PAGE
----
Attention to nurses' rewarding - an interview study of registered nurses working in primary and private healthcare in Finland
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CitationSeitovirta J. Vehviläinen-Julkunen K. Mitronen L. De Gieter S. Kvist T. (2017). Attention to nurses' rewarding - an interview study of registered nurses working in primary and private healthcare in Finland. JOURNAL OF CLINICAL NURSING, (7-8) , 1042–1052. 10.1111/jocn.13459.
Aims and objectives
To identify meaningful types of rewards and the consequences of rewards as expressed by Finnish registered nurses working in primary and private healthcare.
Previous studies have found significant associations between nurses’ rewards and both their commitment and job satisfaction. Furthermore, appropriate rewards can have beneficial effects on factors including workforce stability and occupational satisfaction that are highly important in times of nurse shortages.
A cross-sectional, qualitative interview study.
Data were collected via individual semi-structured interviews (n = 20) with registered nurses working in Finland's primary and private healthcare, and subjected to qualitative content analysis.
Six meaningful types of rewards were identified by the registered nurses: Financial compensation and benefits, Work-Life balance, Work content, Professional development, Recognition, and Supportive leadership. Rewards encouraged respondents to perform their work correctly and reinforced occupational satisfaction, but also caused feelings of envy and stress.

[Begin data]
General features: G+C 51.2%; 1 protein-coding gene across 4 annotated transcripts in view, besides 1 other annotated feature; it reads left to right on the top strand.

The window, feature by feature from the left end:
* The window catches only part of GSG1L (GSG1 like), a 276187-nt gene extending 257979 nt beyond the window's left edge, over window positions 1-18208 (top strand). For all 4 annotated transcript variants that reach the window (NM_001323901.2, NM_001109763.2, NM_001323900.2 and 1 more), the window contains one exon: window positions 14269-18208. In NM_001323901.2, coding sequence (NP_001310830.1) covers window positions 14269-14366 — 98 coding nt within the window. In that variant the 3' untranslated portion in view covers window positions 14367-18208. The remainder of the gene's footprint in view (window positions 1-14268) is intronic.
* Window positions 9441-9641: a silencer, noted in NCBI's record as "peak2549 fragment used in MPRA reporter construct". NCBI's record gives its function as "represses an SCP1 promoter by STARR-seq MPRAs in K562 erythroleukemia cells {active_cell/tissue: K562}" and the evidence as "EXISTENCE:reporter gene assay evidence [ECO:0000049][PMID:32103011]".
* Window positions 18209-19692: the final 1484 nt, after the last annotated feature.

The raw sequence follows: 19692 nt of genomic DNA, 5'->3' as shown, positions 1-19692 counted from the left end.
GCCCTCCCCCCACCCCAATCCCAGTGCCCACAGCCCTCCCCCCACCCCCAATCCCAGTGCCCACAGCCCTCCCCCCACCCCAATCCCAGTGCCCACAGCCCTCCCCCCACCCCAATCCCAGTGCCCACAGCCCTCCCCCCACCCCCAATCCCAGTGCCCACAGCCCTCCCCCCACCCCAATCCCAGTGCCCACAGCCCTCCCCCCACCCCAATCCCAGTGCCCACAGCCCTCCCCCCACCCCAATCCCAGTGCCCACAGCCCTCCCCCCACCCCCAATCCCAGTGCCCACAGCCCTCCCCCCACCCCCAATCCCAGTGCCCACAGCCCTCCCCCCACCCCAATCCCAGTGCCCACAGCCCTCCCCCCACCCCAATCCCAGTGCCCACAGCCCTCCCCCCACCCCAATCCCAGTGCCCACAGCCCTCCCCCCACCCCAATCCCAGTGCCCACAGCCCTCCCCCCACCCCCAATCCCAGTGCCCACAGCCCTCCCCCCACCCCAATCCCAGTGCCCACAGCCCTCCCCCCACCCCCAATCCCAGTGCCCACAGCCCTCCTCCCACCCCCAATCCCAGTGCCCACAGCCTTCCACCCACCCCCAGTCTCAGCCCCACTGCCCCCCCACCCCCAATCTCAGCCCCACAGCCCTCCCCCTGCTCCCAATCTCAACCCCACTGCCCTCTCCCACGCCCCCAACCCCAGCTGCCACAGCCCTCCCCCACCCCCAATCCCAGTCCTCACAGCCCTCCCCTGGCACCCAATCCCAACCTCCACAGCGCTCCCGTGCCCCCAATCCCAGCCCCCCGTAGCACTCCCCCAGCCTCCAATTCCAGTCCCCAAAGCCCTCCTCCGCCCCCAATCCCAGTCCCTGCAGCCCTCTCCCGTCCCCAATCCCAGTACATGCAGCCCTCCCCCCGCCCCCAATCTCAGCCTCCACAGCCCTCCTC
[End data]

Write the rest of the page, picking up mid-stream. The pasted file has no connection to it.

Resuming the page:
It is essential to pay attention to nurses’ preferences for particular rewards and to reward management. When designing effective reward systems for registered nurses, it is not sufficient to provide financial rewards alone, as various kinds of non-financial rewards are both meaningful and necessary.
Relevance to clinical practice
When trying to improve registered nurses’ commitment and job satisfaction through reward management, it is important to listen to nurses’ opinions to create a reward system that integrates financial and non-financial rewards and is fair from their perspective. Healthcare organisations that offer registered nurses a holistic reward system are more likely to retain satisfied and committed nurses at a time of increasing nursing shortages.
Subjectsﬁnancial rewards non-ﬁnancial rewards nurses’ turnover nursing shortage qualitative study reward satisfaction total rewards registered nurses
Link to the original itemhttp://dx.doi.org/10.1111/jocn.13459
PublisherJohn Wiley & Sons Ltd
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